Within the herd, pandemonium raged unchecked. Joining forces as they often did in the face of danger, the feral cattle and the bison drew into a tight formation, their vulnerable calves in the center, the wicked horns of the bulls and cows on the perimeter. But all around this defensive grouping, the smaller beasts fled madly in every direction, some of them in aggregations of their species, some as individuals.

Watching a band of graceful impala leap impossibly high in their flight to land and immediately leap again took the elder man’s mind racing backward over the intervening centuries to his days of soldiering in Africa. So, too, did the rapid departure of a group of fast if ungainly-looking wildebeests.

“All that’s missing,” he thought, “are the zebras and the lions.”

Not that both of those had not adapted over the years to life on portions of the vast, endless-seeming prairies and plains of the North American continent, but there were none of the stripped equines running with this particular portion of the great herds, and the lion prides did not hunt every day.

The two men, younger and elder, cooperated in roughly, hurriedly field-dressing the two slain beasts, then took the carcasses up in front of them on the withers of their mounts and set off for camp before the smell of fresh-spilled blood drew to the spot predators and scavengers too big or too numerous for them to handle. As they rode away with their booty, they left behind a section of prairie now host only to the close-packed formation of bison and long-horned cattle, all of the other beasts of the former mixed herd now having become but dots, some still moving, in the far distance.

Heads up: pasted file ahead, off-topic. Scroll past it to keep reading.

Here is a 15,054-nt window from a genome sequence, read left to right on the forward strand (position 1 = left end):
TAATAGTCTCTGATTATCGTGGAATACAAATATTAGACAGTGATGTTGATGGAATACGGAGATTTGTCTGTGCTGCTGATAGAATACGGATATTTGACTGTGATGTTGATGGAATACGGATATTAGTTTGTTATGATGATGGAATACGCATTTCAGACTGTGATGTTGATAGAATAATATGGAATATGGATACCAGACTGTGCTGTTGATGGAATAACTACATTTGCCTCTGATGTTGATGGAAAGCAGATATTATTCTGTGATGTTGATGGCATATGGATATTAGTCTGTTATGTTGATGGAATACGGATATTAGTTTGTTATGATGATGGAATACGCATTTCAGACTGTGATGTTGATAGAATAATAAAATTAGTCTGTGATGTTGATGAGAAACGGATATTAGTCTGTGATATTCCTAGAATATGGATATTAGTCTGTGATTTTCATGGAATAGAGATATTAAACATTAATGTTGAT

Nearly two hours of easy-paced riding brought them within sight of their camp—four round felt yurts and as many high-wheeled carts, some threescore horses wandering, grazing around the edges of the campsite, standing belly-deep in the shallow lakelet near which the camp had been made or sipping water from the chuckling stream that issued from it.

As they approached the lakeside camp, the elder of the hunters—a man called Milo Morai or Uncle

Milo—tried to picture in his mind’s eye a memory of the map of this country as it had been so many long years in the past. He thought that they were probably in northern Oklahoma now, possibly southern Kansas, surely not far enough west to be in Texas still. They had wintered in Texas, camping, with Kindred Clans Staiklee and Gahdfree, and now they were headed northeastward.

Milo meant to strike farther east than usual in hopes of finding ruins from the world before this one that had not been so thoroughly picked over and picked through as had those along the central migration routes of the game herds and the Kindred clans. Usable metals and singular artifacts gleaned from such ruins were not only valuable in their own right, useful to the nomads of the clans, but they also could be bartered for other useful things with the wagon-borne eastern traders who ventured out upon the prairies each spring and summer from the more populous areas beyond the great waterway of the Mississippi River.